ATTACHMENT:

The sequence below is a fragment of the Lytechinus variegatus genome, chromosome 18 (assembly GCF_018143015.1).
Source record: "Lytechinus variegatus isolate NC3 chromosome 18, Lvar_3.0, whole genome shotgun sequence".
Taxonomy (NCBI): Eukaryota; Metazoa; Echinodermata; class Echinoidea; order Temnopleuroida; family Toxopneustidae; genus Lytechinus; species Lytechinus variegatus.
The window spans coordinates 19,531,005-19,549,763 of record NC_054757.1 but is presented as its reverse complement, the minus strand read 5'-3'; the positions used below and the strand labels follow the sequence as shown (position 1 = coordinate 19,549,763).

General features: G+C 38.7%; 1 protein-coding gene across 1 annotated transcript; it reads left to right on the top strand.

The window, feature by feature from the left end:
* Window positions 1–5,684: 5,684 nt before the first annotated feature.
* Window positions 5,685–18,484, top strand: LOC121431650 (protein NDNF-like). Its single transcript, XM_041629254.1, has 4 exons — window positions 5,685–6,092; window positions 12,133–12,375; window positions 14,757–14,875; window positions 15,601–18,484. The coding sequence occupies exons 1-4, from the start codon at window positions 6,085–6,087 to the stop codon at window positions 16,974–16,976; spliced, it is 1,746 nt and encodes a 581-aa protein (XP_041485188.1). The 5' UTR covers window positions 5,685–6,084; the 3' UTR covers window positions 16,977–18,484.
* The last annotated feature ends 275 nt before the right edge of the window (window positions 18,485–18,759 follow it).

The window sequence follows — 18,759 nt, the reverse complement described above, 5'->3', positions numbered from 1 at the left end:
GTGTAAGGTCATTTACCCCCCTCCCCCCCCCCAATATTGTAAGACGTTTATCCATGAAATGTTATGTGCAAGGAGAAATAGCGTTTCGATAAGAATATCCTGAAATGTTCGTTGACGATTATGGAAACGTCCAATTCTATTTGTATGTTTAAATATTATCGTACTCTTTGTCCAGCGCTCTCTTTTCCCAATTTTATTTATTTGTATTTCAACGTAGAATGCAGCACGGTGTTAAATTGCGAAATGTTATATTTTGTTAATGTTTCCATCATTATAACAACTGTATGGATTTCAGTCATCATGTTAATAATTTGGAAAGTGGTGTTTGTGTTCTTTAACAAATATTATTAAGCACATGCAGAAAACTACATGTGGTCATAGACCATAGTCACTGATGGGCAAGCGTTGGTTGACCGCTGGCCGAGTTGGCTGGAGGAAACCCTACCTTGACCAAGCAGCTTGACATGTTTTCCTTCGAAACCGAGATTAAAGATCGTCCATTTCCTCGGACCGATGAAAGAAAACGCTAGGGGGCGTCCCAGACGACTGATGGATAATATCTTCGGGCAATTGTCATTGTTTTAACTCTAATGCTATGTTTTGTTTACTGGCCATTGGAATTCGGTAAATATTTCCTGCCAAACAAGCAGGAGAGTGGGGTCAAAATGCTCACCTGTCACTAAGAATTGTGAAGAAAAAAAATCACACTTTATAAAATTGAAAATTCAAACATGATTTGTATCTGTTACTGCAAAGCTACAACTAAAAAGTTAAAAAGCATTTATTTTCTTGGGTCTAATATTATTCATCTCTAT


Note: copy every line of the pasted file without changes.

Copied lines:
The sequence below is a fragment of the Lytechinus variegatus genome, chromosome 18 (assembly GCF_018143015.1).
Source record: "Lytechinus variegatus isolate NC3 chromosome 18, Lvar_3.0, whole genome shotgun sequence".
Taxonomy (NCBI): Eukaryota; Metazoa; Echinodermata; class Echinoidea; order Temnopleuroida; family Toxopneustidae; genus Lytechinus; species Lytechinus variegatus.
The window spans coordinates 19,531,005-19,549,763 of record NC_054757.1 but is presented as its reverse complement, the minus strand read 5'-3'; the positions used below and the strand labels follow the sequence as shown (position 1 = coordinate 19,549,763).

General features: G+C 38.7%; 1 protein-coding gene across 1 annotated transcript; it reads left to right on the top strand.

The window, feature by feature from the left end:
* Window positions 1–5,684: 5,684 nt before the first annotated feature.
* Window positions 5,685–18,484, top strand: LOC121431650 (protein NDNF-like). Its single transcript, XM_041629254.1, has 4 exons — window positions 5,685–6,092; window positions 12,133–12,375; window positions 14,757–14,875; window positions 15,601–18,484. The coding sequence occupies exons 1-4, from the start codon at window positions 6,085–6,087 to the stop codon at window positions 16,974–16,976; spliced, it is 1,746 nt and encodes a 581-aa protein (XP_041485188.1). The 5' UTR covers window positions 5,685–6,084; the 3' UTR covers window positions 16,977–18,484.
* The last annotated feature ends 275 nt before the right edge of the window (window positions 18,485–18,759 follow it).

The window sequence follows — 18,759 nt, the reverse complement described above, 5'->3', positions numbered from 1 at the left end:
GTGTAAGGTCATTTACCCCCCTCCCCCCCCCCAATATTGTAAGACGTTTATCCATGAAATGTTATGTGCAAGGAGAAATAGCGTTTCGATAAGAATATCCTGAAATGTTCGTTGACGATTATGGAAACGTCCAATTCTATTTGTATGTTTAAATATTATCGTACTCTTTGTCCAGCGCTCTCTTTTCCCAATTTTATTTATTTGTATTTCAACGTAGAATGCAGCACGGTGTTAAATTGCGAAATGTTATATTTTGTTAATGTTTCCATCATTATAACAACTGTATGGATTTCAGTCATCATGTTAATAATTTGGAAAGTGGTGTTTGTGTTCTTTAACAAATATTATTAAGCACATGCAGAAAACTACATGTGGTCATAGACCATAGTCACTGATGGGCAAGCGTTGGTTGACCGCTGGCCGAGTTGGCTGGAGGAAACCCTACCTTGACCAAGCAGCTTGACATGTTTTCCTTCGAAACCGAGATTAAAGATCGTCCATTTCCTCGGACCGATGAAAGAAAACGCTAGGGGGCGTCCCAGACGACTGATGGATAATATCTTCGGGCAATTGTCATTGTTTTAACTCTAATGCTATGTTTTGTTTACTGGCCATTGGAATTCGGTAAATATTTCCTGCCAAACAAGCAGGAGAGTGGGGTCAAAATGCTCACCTGTCACTAAGAATTGTGAAGAAAAAAAATCACACTTTATAAAATTGAAAATTCAAACATGATTTGTATCTGTTACTGCAAAGCTACAACTAAAAAGTTAAAAAGCATTTATTTTCTTGGGTCTAATATTATTCATCTCTAT